The Congress on Friday slammed the Supreme Court's suo moto intervention in COVID-19 management, terming it 'wrong' and 'uncalled for'. It further alleged that this amounts to the over-centralisation of judicial powers.
"The Supreme Court's intervention on April 22, 2021, is totally uncalled for. Unfortunately, it is wrong, wrong and wrong. It is wrong because it is not suo motu ameliorative but a reaction to palliative high court orders," Congress spokesperson Abhishek Singhvi said.
"It is wrong because decentralisation, and not over-centralisation -- judicial, administrative and societal -- is the need of the hour. It (SC intervention) is wrong because the Supreme Court is ill-equipped to deal with such local issues, local logistics and should not supplant that local touch on erroneous and fallacious touchstone of uniformity," he said while questioning why the high courts are being allegedly prevented from discharging their duties.
Stressing on the high courts' positive intervention in upholding the citizens' right to life and holding governments accountable in a nuanced, case-to-case basis, he said, "It is wrong because such orders have a demoralising, chilling, paralysing and negative effect on the excellent work being done by other non governmental institutions of governance, including high courts."
Referring to the "shortage" of everything, Congress also slammed the central government over its handling of the pandemic. It said venerable institutions have to realise that their primary job is to protect the lives of citizens of India, not the reputation of the central government and demanded vaccine neutrality just like net neutrality.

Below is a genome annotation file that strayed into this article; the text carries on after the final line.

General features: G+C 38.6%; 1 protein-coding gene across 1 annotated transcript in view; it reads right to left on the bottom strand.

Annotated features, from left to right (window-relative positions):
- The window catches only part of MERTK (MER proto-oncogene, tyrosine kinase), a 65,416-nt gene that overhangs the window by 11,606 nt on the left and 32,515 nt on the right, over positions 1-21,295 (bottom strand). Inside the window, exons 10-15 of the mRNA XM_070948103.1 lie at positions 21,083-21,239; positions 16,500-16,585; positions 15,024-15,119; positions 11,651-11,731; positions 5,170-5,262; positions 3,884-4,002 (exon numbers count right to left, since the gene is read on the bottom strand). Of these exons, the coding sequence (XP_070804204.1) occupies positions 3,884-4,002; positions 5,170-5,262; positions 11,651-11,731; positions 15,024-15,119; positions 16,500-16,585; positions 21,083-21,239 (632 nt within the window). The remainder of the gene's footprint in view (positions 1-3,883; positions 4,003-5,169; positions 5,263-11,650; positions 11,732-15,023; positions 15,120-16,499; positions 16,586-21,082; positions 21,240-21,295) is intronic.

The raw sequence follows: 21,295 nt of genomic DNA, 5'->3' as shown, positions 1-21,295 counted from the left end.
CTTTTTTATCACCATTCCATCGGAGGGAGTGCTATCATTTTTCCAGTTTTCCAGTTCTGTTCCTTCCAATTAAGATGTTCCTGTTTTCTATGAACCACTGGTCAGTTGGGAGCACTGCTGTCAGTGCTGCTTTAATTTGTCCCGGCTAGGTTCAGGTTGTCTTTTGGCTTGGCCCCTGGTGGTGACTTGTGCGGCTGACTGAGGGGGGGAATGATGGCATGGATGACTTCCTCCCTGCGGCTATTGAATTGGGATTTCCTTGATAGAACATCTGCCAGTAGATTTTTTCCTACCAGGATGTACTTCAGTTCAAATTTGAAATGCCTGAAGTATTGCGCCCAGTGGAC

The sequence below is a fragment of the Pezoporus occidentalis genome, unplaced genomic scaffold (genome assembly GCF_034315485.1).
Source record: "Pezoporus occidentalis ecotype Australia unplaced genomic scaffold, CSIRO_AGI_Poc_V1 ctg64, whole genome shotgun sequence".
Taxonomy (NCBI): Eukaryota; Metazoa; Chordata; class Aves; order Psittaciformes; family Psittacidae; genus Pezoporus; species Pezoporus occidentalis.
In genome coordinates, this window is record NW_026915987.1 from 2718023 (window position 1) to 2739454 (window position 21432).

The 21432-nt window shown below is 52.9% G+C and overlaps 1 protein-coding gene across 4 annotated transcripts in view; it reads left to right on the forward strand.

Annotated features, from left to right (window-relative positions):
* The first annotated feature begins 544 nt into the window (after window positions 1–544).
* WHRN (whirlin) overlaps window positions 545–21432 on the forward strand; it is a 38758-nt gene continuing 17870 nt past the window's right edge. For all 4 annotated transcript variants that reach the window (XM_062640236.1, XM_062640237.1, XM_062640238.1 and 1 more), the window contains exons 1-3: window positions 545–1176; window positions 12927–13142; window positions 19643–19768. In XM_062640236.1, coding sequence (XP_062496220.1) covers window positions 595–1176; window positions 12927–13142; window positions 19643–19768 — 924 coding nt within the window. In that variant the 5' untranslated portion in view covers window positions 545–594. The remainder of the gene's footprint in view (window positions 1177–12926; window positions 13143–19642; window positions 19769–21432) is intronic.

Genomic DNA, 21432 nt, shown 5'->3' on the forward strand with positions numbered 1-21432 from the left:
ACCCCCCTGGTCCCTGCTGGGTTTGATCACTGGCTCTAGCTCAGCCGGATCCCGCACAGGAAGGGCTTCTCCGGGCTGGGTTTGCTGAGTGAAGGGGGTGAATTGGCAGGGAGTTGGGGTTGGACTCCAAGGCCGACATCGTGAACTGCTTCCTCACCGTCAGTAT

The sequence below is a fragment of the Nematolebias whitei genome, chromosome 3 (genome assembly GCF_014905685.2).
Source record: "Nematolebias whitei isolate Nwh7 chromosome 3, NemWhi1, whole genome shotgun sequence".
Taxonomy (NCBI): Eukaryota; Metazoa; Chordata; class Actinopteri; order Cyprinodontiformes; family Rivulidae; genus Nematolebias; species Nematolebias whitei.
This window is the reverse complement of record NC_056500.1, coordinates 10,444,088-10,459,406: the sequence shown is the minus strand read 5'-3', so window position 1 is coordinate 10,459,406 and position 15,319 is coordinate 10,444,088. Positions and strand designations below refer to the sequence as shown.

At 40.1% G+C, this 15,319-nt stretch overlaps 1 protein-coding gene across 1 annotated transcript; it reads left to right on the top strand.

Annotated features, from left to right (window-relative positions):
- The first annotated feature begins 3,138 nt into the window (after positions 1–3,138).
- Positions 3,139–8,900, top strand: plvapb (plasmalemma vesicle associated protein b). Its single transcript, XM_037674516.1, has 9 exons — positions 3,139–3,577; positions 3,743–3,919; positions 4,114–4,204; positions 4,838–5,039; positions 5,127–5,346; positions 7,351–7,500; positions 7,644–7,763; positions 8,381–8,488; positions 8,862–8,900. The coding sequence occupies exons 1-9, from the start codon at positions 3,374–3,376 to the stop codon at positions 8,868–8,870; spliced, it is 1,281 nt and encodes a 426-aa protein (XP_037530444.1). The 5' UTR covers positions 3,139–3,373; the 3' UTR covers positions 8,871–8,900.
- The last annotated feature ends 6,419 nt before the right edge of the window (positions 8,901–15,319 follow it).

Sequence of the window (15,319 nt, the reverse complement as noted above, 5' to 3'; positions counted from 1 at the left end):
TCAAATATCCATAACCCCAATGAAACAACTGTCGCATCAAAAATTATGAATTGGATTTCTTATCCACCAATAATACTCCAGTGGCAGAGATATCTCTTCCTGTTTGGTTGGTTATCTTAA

"There is a shortage everywhere at the peak of the crisis. This government defines shortages, shortcomings, and short-sightedness," he slammed.
"It is unfortunate and concerning to see the crucial office of the Attorney General being undermined. Why was he, as the number one constitutionally designated officer of the court, not even called upon," he questioned.
However, the SC on Friday noted that it did not stop the high courts from hearing cases related to COVID-19 management in the country. A bench headed by former Chief Justice SA Bobde also slammed senior advocates for making statements without reading its order passed on Thursday. The SC on Thursday had said that it expects the Centre to form a national plan to deal with the proper distribution of oxygen and essential drugs for patients.
The Supreme Court also allowed senior advocate Harish Salve to withdraw as amicus curiae for the suo motu case related to the distribution of essential supplies and services, including oxygen and drugs, during the COVID-19 pandemic.